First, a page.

Tomorrow, March 7th, Daily Nous will be one year old. I’m putting this up today as I hope to spend most of tomorrow away from the computer.
“How are things going?” you probably aren’t wondering. I’ll just pretend you asked.
Well, it’s a lot of work, but the site is doing really well. Thanks for asking. And thanks for reading, thanks for taking part in the discussions, thanks for sharing your news, thanks for sending me links, thanks for giving me ideas for posts – thanks for all of your help making Daily Nous what it is. Please keep doing all that!
In short, things are going great with Daily Nous. I hope things are going great with you. If they are, then, well, great! If not, please imagine me saying whichever of the following is most appropriate given your circumstances: (a) Damn, that sucks. (b) Remember, this too shall pass. (c) What an asshole! (d) You might want to get that looked at by a doctor. (e) Let’s talk about something else.
“What should I get Daily Nous for its birthday?” you most certainly aren’t asking yourself.
That’s fine. I suppose. But one thing I would appreciate—if you have them—are suggestions for Daily Nous. Things to do, things to do more of, things to not do, things to not even think about doing. Feel free to leave your suggestions in the comments or email me.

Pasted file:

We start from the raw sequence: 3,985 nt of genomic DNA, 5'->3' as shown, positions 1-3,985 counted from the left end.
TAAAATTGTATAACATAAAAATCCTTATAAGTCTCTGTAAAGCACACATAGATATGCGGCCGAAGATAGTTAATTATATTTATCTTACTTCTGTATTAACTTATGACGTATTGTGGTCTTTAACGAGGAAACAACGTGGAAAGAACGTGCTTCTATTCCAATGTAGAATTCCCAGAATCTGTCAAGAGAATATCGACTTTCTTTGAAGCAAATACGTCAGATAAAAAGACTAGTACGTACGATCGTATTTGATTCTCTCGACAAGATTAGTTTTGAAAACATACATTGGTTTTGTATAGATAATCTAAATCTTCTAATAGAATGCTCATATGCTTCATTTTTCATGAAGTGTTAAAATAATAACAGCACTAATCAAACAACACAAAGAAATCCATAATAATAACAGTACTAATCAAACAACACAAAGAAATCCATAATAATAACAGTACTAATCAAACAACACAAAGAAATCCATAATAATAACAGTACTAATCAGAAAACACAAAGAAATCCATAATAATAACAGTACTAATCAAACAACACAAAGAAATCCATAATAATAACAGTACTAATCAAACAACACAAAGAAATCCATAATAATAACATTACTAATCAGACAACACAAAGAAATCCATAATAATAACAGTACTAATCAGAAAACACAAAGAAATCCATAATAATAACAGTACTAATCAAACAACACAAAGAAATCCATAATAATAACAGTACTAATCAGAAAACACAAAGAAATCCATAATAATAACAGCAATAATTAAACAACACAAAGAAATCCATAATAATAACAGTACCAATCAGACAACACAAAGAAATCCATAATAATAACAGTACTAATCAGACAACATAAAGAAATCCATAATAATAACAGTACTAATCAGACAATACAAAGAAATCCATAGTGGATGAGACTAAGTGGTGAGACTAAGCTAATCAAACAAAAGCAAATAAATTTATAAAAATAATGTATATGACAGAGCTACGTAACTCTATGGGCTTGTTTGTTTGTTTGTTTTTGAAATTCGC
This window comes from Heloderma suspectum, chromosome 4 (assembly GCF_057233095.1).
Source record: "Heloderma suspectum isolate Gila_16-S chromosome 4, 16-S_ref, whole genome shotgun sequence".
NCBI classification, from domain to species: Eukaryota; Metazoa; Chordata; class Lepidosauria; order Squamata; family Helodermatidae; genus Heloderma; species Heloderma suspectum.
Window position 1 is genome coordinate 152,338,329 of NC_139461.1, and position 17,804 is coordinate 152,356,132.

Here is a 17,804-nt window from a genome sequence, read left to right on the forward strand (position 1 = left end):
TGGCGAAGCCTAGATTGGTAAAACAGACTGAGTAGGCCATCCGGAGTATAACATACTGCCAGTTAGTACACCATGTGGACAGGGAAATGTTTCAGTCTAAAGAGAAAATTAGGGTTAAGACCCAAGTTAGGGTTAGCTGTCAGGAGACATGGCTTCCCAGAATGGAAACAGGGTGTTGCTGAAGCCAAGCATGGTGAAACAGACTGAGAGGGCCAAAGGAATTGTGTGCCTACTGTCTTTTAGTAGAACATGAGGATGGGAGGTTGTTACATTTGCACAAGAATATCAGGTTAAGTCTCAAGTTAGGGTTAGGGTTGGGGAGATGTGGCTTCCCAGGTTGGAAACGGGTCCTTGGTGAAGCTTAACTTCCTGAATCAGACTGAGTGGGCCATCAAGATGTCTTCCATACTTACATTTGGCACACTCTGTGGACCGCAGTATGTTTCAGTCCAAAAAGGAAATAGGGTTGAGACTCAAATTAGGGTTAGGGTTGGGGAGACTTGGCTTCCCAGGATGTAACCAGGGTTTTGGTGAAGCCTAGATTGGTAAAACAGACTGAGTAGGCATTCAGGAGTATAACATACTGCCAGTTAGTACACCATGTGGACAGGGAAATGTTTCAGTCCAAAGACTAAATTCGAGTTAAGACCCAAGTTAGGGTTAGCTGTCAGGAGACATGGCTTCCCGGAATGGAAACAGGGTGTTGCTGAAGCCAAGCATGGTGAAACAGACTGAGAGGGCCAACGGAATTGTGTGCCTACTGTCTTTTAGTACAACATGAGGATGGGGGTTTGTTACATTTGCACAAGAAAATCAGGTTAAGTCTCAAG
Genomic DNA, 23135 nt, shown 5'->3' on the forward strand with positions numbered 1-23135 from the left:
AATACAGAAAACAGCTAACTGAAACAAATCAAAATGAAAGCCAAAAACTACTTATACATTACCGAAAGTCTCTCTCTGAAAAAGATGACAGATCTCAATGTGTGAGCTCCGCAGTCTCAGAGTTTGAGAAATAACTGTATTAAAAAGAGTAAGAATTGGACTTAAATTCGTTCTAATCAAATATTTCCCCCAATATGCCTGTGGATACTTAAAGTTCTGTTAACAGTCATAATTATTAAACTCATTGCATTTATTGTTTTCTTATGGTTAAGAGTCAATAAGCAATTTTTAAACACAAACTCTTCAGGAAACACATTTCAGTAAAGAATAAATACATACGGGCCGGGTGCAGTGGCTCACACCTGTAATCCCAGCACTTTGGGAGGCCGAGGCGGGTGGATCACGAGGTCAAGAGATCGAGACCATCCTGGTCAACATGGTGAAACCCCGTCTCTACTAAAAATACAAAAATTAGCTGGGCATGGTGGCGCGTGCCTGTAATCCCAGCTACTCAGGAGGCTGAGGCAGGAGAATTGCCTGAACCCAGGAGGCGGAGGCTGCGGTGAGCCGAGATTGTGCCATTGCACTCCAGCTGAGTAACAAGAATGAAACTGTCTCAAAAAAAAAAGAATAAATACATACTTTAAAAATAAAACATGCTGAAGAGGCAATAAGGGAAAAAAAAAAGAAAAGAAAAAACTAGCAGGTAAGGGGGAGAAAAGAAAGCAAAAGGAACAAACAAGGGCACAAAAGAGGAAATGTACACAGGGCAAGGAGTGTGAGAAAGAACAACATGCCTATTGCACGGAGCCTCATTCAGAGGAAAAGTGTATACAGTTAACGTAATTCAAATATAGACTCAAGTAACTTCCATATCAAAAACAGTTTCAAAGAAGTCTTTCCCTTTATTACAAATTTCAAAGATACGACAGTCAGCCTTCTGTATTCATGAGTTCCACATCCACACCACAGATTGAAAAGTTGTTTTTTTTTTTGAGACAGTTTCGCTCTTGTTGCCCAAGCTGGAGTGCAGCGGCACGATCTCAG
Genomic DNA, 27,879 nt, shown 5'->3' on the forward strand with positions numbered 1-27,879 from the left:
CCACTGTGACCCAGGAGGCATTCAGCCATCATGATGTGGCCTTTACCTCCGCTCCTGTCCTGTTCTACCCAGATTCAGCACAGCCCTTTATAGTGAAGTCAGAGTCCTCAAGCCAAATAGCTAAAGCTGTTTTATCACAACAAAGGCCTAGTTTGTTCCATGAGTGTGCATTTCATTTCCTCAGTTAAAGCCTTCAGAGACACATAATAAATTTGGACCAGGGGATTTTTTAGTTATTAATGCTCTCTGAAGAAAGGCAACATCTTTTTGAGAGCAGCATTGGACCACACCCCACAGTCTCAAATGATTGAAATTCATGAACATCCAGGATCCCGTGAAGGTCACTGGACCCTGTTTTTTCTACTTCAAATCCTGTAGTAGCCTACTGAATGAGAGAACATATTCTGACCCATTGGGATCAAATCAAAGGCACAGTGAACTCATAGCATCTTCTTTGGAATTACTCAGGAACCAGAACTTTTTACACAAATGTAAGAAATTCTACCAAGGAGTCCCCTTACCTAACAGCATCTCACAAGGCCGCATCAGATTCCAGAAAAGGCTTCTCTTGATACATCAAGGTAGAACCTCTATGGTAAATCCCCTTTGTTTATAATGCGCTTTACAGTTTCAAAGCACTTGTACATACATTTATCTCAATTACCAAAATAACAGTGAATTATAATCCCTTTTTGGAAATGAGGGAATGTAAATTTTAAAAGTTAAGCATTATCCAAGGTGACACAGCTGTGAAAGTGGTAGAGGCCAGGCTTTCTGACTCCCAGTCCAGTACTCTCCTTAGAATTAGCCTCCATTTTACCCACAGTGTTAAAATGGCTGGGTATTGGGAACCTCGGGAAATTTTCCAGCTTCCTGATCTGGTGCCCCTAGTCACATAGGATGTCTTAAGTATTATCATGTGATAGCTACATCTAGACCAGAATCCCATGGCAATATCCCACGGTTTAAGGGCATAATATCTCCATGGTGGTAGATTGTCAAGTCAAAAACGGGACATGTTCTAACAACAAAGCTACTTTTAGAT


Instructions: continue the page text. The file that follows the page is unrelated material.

“Aren’t you going to make some grandiose proclamations about the philosophy profession, as is your wont whenever an event or the calendar hands you the chance?” you are quite possibly thinking.
Sometimes, when people write to me for various reasons, they include a line or two about what they think about DN, and, remarkably, not all of these are profanity-laced excoriations. Some of them are even quite nice. I recently received a long, thoughtful email from a reader I had never met. It included this line:
Since you started the blog, DN has changed my view of the discipline. I see a culture of charity and collaboration, and I think that many young philosophers… are encouraged by that.
If I were a cheesy guy, then I would say “Reading something like that makes it all worth it.”
Reading something like that makes it all worth it.
(image: detail of “Cakes” by Wayne Thiebaud)